Remove the “Last login” Message from the Terminal
When you launch a new Terminal window or tab in Mac OS X (and most linux distributions) you’ll be greeted with a little message, either some “last login” details, or maybe even a message from the admin from /etc/motd. The last login details are default in a new OS X terminal session, whereas the Message Of The Day is from a custom adjustment set by the sysadmin or yourself.
If you’d like to change or remove that “Last Login” message, you can do so rather easily by turning to the command line and creating a modifier file. This will override whatever the login message is in Terminal app, effectively disabling it for the user account where it’s put in place.
To be clear, with the default Last Login message on the Mac, the screen output typically looks something like this when you launch a new window:
Last login: Tue Jun 22 10:59:29 on ttys003
How to Disable the “Last Login” / MOTD on New Terminal Session
If you don’t want to see that login message or MOTD again, you can get rid of that ‘Last login’ message at the top of a new terminal by entering the following command to create a ‘hushlogin’ file:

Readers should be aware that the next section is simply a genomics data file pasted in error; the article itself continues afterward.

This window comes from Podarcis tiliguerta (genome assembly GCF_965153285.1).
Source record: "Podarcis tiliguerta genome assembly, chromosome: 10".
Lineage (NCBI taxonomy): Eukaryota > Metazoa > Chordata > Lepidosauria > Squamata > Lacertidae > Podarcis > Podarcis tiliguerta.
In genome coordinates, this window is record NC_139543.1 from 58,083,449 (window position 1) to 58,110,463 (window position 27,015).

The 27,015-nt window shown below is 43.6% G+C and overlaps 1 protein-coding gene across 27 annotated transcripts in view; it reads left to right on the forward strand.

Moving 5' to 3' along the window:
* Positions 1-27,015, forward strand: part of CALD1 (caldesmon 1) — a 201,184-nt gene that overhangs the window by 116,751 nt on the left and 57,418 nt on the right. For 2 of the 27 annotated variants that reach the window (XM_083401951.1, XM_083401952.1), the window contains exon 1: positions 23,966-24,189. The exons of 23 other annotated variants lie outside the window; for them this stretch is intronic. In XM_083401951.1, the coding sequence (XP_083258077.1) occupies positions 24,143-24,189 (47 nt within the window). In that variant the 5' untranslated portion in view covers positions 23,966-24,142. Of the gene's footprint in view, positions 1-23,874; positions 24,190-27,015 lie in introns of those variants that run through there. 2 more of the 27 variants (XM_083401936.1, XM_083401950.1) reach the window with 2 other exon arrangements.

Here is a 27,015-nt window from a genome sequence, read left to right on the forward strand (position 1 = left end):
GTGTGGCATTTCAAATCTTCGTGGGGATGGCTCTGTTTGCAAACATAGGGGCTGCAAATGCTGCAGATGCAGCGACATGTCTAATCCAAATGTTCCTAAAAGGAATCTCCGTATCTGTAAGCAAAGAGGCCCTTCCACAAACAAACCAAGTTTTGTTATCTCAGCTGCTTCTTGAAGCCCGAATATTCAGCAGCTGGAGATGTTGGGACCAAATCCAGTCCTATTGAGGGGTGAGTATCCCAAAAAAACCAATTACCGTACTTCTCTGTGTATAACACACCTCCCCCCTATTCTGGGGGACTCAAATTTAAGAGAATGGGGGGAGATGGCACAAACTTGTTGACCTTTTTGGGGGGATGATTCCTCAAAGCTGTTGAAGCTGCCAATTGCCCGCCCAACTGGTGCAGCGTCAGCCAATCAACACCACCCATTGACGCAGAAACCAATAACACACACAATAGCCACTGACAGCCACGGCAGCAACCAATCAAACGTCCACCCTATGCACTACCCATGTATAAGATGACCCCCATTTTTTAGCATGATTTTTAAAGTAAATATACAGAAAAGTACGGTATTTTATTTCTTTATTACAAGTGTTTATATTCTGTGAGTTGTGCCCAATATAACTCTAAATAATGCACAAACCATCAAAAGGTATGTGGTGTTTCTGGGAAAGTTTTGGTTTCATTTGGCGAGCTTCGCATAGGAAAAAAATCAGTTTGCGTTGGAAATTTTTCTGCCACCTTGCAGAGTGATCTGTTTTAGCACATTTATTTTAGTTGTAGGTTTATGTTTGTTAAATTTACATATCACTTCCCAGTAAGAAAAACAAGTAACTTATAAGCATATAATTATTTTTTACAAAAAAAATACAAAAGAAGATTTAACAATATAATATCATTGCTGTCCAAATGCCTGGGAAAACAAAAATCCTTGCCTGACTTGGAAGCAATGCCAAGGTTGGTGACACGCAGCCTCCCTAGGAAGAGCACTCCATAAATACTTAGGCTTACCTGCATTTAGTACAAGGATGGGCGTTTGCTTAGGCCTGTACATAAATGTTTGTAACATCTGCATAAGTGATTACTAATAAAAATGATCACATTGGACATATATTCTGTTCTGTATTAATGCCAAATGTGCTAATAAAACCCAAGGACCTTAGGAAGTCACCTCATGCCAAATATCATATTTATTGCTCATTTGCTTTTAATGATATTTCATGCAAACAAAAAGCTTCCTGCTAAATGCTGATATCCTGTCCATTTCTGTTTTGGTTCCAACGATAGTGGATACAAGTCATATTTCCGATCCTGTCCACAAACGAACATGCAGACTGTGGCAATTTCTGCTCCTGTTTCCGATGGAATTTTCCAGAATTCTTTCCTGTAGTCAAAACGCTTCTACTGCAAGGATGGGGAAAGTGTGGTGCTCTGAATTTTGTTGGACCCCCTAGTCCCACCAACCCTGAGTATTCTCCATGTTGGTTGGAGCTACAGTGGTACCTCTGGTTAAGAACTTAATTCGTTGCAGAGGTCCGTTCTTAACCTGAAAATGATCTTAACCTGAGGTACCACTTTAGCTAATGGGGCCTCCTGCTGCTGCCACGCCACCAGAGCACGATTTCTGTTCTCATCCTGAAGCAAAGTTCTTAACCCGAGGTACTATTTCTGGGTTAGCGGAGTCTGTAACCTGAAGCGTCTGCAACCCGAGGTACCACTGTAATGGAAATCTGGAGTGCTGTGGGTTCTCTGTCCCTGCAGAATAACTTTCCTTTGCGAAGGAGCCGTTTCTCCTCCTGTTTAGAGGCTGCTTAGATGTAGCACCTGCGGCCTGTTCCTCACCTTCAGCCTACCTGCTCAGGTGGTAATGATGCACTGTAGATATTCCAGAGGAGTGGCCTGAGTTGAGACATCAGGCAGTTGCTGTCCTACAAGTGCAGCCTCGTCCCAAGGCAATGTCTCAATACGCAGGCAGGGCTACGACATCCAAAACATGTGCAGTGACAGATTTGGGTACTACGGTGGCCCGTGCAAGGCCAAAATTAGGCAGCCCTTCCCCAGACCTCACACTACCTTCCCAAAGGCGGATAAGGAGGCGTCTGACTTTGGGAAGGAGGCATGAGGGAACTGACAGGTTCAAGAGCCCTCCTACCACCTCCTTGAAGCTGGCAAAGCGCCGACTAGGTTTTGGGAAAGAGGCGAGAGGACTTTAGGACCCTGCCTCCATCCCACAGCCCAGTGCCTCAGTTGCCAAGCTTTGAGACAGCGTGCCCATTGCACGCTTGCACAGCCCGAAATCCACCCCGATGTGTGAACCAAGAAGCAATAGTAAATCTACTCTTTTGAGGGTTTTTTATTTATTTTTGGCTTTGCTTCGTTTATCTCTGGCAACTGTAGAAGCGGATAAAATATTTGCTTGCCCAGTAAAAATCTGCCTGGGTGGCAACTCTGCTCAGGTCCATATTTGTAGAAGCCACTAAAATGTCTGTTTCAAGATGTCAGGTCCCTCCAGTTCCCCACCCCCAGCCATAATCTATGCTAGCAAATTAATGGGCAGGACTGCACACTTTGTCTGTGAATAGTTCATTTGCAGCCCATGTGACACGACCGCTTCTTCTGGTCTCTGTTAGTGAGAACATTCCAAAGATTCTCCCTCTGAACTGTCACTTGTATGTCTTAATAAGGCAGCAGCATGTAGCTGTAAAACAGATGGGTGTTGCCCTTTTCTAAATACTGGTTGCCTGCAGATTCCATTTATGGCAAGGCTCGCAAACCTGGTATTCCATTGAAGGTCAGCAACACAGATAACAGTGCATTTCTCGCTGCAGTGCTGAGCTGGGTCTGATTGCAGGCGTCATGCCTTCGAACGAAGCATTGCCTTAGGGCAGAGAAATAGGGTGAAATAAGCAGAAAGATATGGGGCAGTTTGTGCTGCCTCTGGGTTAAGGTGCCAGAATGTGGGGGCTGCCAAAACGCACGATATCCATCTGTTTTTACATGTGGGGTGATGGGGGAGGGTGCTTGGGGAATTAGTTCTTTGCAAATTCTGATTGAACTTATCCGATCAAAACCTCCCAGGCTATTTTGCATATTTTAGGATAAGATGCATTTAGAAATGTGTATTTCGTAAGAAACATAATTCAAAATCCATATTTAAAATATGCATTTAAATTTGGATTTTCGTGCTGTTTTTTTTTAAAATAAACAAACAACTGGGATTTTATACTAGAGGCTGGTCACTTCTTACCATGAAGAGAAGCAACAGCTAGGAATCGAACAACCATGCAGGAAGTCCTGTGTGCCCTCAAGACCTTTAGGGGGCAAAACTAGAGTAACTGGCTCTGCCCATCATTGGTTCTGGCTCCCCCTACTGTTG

Generally you’ll want to put that file into a users home directory. The existence of the file is enough to silence the MOTD and login message.
Now when you launch a new terminal you won’t see the message, changes take effect immediately.
Note that having a .hushlogin file in the users home directory will also mute the /etc/motd file from executing. If you’re having problems with that executing, just proceed the file with a directive:
If you’re a root user you can create the files into other user directories as well:
Recall that the ‘touch’ command creates a blank file of the provided name.
If you want to reverse this and get the last login or MOTD back again, all you have to do is remove the ‘touched’ .hushlogin file, by entering the following command:
If you want to, you can create a custom MOTD with whatever message you want that will be displayed instead. That can literally be anything, from a simple hello, to a to-do list, to calendars, ASCII art, to many other things. Many systems administrators have fun with the MOTD file, and you can too. You can even use scripts to provide randomized quotes or advice for the motd as well, though that’s a topic for another article.
Have anything fun or interesting in your MOTD? Let us know in the comments!